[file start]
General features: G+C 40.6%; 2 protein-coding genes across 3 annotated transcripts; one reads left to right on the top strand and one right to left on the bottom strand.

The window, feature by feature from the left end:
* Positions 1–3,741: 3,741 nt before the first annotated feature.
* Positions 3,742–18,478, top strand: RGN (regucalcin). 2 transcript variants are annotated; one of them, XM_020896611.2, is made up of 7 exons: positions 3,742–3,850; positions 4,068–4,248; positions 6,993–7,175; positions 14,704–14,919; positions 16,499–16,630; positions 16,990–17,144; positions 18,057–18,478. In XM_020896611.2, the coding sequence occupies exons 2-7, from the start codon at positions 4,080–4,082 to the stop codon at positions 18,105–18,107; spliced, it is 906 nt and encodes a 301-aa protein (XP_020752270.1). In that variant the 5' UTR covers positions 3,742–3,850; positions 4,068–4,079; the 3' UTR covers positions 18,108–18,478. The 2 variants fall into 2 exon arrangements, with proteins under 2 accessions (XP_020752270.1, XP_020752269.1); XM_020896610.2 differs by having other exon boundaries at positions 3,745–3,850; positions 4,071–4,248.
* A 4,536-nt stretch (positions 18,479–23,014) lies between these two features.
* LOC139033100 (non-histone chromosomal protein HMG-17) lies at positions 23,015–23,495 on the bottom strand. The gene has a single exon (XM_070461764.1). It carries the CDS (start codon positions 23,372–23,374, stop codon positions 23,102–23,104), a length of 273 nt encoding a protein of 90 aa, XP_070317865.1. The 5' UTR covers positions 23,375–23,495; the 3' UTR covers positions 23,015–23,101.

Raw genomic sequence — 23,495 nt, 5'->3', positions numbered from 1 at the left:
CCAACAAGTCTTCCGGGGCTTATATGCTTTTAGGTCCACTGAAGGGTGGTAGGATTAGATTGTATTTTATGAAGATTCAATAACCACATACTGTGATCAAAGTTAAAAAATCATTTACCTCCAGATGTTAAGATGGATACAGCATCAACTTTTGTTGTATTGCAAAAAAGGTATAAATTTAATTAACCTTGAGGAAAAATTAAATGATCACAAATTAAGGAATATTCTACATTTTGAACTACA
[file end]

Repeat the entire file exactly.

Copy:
General features: G+C 40.6%; 2 protein-coding genes across 3 annotated transcripts; one reads left to right on the top strand and one right to left on the bottom strand.

The window, feature by feature from the left end:
* Positions 1–3,741: 3,741 nt before the first annotated feature.
* Positions 3,742–18,478, top strand: RGN (regucalcin). 2 transcript variants are annotated; one of them, XM_020896611.2, is made up of 7 exons: positions 3,742–3,850; positions 4,068–4,248; positions 6,993–7,175; positions 14,704–14,919; positions 16,499–16,630; positions 16,990–17,144; positions 18,057–18,478. In XM_020896611.2, the coding sequence occupies exons 2-7, from the start codon at positions 4,080–4,082 to the stop codon at positions 18,105–18,107; spliced, it is 906 nt and encodes a 301-aa protein (XP_020752270.1). In that variant the 5' UTR covers positions 3,742–3,850; positions 4,068–4,079; the 3' UTR covers positions 18,108–18,478. The 2 variants fall into 2 exon arrangements, with proteins under 2 accessions (XP_020752270.1, XP_020752269.1); XM_020896610.2 differs by having other exon boundaries at positions 3,745–3,850; positions 4,071–4,248.
* A 4,536-nt stretch (positions 18,479–23,014) lies between these two features.
* LOC139033100 (non-histone chromosomal protein HMG-17) lies at positions 23,015–23,495 on the bottom strand. The gene has a single exon (XM_070461764.1). It carries the CDS (start codon positions 23,372–23,374, stop codon positions 23,102–23,104), a length of 273 nt encoding a protein of 90 aa, XP_070317865.1. The 5' UTR covers positions 23,375–23,495; the 3' UTR covers positions 23,015–23,101.

Raw genomic sequence — 23,495 nt, 5'->3', positions numbered from 1 at the left:
CCAACAAGTCTTCCGGGGCTTATATGCTTTTAGGTCCACTGAAGGGTGGTAGGATTAGATTGTATTTTATGAAGATTCAATAACCACATACTGTGATCAAAGTTAAAAAATCATTTACCTCCAGATGTTAAGATGGATACAGCATCAACTTTTGTTGTATTGCAAAAAAGGTATAAATTTAATTAACCTTGAGGAAAAATTAAATGATCACAAATTAAGGAATATTCTACATTTTGAACTACA